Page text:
Wittgenstein wrote that "philosophy ought really to be written only as a form of poetry." American poetry has long engaged questions about subject and object, self and environment, reality and imagination, real and ideal that have dominated the Western philosophical tradition since the Enlightenment. Kristen Case's book argues that American poets from Emerson to Susan Howe have responded to the central problems of Western philosophy by performing, in language, the continually shifting relation between mind and world. Pragmatism, recognizing the futility of philosophy's attempt to fix the mind/world relation, announces the insights that these poets enact.
Pursuing the flights of pragmatist thinking into poetry and poetics, Case traces an epistemology that emerges from American writing, including that of Emerson, Marianne Moore, William James, and Charles Olson. Here mind and world are understood as inseparable, and the human being is regarded as, in Thoreau's terms, "part and parcel of Nature." Case presents a new picture of twentieth-century American poetry that disrupts our sense of the schools and lineages of modern and postmodern poetics, arguing that literary history is most accurately figured as a living field rather than a line. This book will be of particular interest to scholars and students of pragmatism, transcendentalism, and twentieth-century American poetry.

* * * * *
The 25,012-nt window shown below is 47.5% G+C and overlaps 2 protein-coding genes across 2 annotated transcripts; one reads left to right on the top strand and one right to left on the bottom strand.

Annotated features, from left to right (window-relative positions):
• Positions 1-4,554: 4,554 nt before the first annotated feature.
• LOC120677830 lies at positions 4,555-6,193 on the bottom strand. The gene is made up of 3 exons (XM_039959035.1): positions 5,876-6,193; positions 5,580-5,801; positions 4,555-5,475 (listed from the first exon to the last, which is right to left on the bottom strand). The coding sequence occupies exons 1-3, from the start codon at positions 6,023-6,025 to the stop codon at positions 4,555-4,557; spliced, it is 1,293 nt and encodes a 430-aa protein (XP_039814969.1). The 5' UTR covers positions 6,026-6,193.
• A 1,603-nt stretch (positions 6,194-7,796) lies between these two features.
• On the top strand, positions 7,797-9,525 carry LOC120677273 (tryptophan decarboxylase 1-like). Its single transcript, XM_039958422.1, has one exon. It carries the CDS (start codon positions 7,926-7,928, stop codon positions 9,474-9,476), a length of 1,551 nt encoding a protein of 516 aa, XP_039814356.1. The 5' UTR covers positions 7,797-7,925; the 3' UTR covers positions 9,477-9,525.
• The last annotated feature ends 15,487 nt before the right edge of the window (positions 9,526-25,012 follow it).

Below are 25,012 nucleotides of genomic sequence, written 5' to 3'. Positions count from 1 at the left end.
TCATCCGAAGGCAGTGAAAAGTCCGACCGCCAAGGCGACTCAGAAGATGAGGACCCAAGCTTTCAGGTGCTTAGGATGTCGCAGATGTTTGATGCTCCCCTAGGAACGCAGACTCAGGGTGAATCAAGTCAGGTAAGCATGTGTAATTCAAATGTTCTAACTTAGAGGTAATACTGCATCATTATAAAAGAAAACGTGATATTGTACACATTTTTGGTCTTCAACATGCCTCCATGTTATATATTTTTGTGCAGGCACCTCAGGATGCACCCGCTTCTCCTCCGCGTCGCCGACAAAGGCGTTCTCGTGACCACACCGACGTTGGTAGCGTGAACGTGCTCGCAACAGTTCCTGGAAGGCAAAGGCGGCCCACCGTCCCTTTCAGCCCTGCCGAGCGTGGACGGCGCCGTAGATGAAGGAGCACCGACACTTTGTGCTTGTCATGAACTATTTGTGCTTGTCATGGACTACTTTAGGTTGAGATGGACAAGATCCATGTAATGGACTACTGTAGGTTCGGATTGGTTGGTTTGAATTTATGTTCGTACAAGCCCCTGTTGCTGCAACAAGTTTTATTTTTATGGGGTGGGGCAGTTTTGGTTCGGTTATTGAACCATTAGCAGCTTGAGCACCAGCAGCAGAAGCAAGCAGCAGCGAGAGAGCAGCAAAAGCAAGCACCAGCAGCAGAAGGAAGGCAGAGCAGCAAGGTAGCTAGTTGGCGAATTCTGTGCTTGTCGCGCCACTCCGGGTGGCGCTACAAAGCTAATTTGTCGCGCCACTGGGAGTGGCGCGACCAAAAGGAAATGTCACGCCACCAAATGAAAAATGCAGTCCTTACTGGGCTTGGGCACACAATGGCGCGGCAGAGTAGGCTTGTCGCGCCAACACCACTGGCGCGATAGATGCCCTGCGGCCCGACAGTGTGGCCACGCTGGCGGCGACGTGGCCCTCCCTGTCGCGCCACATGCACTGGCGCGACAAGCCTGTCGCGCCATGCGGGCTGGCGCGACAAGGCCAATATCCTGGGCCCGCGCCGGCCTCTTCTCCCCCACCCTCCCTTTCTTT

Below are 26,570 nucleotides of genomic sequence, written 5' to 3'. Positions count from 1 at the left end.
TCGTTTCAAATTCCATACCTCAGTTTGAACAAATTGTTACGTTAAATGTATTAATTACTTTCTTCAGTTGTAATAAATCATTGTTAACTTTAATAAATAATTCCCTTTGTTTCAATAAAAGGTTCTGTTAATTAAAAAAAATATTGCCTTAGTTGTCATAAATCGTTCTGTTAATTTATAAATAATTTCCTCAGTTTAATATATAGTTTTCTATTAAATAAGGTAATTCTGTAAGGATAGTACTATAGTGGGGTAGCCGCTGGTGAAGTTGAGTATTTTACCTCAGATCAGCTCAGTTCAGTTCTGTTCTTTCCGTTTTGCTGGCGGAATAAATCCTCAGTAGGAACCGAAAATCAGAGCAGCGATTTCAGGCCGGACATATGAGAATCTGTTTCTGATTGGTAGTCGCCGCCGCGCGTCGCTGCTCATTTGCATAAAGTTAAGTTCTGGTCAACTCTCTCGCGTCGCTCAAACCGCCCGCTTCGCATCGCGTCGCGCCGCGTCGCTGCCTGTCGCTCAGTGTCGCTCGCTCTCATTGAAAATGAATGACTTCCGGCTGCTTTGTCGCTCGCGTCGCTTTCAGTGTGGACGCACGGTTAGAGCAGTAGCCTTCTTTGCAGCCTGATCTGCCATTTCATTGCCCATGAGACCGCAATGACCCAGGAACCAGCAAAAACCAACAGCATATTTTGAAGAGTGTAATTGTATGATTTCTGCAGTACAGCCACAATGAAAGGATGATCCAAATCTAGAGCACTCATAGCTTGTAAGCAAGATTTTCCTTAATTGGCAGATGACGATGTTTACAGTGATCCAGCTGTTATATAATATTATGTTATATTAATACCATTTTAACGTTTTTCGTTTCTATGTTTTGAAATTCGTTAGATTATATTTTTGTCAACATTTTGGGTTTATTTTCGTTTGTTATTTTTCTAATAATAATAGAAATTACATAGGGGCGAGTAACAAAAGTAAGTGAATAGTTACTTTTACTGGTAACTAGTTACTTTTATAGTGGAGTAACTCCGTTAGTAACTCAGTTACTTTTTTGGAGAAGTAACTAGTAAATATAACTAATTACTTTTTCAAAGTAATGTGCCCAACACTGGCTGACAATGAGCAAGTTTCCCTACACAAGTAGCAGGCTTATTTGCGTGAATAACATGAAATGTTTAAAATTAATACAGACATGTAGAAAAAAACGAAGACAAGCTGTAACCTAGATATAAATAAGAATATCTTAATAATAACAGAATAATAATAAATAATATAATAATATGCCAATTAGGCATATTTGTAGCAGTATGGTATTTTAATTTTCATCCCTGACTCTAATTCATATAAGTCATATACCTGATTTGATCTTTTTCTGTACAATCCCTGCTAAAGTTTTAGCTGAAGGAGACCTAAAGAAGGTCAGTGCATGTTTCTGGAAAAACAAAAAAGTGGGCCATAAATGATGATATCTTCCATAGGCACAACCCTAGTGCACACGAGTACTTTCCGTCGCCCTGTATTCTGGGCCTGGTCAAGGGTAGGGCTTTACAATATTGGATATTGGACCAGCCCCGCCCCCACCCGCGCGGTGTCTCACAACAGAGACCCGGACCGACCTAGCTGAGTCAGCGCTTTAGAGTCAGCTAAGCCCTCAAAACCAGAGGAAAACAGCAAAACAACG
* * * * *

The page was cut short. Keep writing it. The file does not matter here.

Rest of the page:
Kristen Case is Assistant Professor of English at the University of Maine at Farmington.
A sensitive and imaginative study, responsive to the vast potentiality of aesthetic and poetic commentary inherent in the midst of pragmatism, which has always been, and continues to be, a strongly Emersonian poetic philosophy. It is an ambitious and useful attempt to fuse the various strands of the discussions of pragmatist poetics and to open up new connections. POLISH JOURNAL FOR AMERICAN STUDIES
An excellent and much-needed study of the diverse and complex interplay between the philosophical tradition of American pragmatism and the "objectivist" current in twentieth-century American poetry. The book is thoroughly researched, original in its argument and contribution to the study of contemporary poetry and poetics, and written in an engaging and innovative style. In fact, argument and form/style are more or less inseparable in this project - as indeed they are, as Case convincingly argues, in the pragmatist and objectivist traditions of philosophy and poetry she explores - leading her to "hope to enact, rather than simply describe, a pragmatist conception of knowledge." Thus this book's most significant contribution may be in its approach and form: that form and content work together here, dialectically, and produce a text that is at once scholarly and poetic. --Stephen Collis, Simon Fraser University
Case argues that the American poets she investigates offer an "interactive model of knowledge" that she mirrors in her own analyses, making her text not only of interest for its poetic and philosophical genealogies, but also for its engagement with reading methodologies. AMERICAN LITERATURE